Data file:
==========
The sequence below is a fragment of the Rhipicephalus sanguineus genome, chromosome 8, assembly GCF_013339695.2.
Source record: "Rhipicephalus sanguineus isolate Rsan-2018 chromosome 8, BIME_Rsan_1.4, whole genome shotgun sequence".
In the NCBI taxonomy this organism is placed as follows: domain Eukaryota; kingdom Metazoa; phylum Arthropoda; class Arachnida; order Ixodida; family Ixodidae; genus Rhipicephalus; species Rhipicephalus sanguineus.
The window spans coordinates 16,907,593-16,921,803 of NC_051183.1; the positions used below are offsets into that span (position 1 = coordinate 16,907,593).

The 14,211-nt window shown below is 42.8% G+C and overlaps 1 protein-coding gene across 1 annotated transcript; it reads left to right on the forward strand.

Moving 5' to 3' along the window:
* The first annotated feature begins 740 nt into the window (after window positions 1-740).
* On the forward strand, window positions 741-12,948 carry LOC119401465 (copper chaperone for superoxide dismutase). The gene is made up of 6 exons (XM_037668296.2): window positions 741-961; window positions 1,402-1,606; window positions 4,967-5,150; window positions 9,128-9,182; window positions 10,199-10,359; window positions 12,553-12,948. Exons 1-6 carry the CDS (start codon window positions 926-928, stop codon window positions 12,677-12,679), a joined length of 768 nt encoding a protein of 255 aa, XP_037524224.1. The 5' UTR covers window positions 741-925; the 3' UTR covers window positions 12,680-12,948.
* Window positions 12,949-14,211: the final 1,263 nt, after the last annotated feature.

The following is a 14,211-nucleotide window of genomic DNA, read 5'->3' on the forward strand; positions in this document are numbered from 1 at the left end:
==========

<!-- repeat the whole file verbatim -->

The sequence below is a fragment of the Rhipicephalus sanguineus genome, chromosome 8, assembly GCF_013339695.2.
Source record: "Rhipicephalus sanguineus isolate Rsan-2018 chromosome 8, BIME_Rsan_1.4, whole genome shotgun sequence".
In the NCBI taxonomy this organism is placed as follows: domain Eukaryota; kingdom Metazoa; phylum Arthropoda; class Arachnida; order Ixodida; family Ixodidae; genus Rhipicephalus; species Rhipicephalus sanguineus.
The window spans coordinates 16,907,593-16,921,803 of NC_051183.1; the positions used below are offsets into that span (position 1 = coordinate 16,907,593).

The 14,211-nt window shown below is 42.8% G+C and overlaps 1 protein-coding gene across 1 annotated transcript; it reads left to right on the forward strand.

Moving 5' to 3' along the window:
* The first annotated feature begins 740 nt into the window (after window positions 1-740).
* On the forward strand, window positions 741-12,948 carry LOC119401465 (copper chaperone for superoxide dismutase). The gene is made up of 6 exons (XM_037668296.2): window positions 741-961; window positions 1,402-1,606; window positions 4,967-5,150; window positions 9,128-9,182; window positions 10,199-10,359; window positions 12,553-12,948. Exons 1-6 carry the CDS (start codon window positions 926-928, stop codon window positions 12,677-12,679), a joined length of 768 nt encoding a protein of 255 aa, XP_037524224.1. The 5' UTR covers window positions 741-925; the 3' UTR covers window positions 12,680-12,948.
* Window positions 12,949-14,211: the final 1,263 nt, after the last annotated feature.

The following is a 14,211-nucleotide window of genomic DNA, read 5'->3' on the forward strand; positions in this document are numbered from 1 at the left end: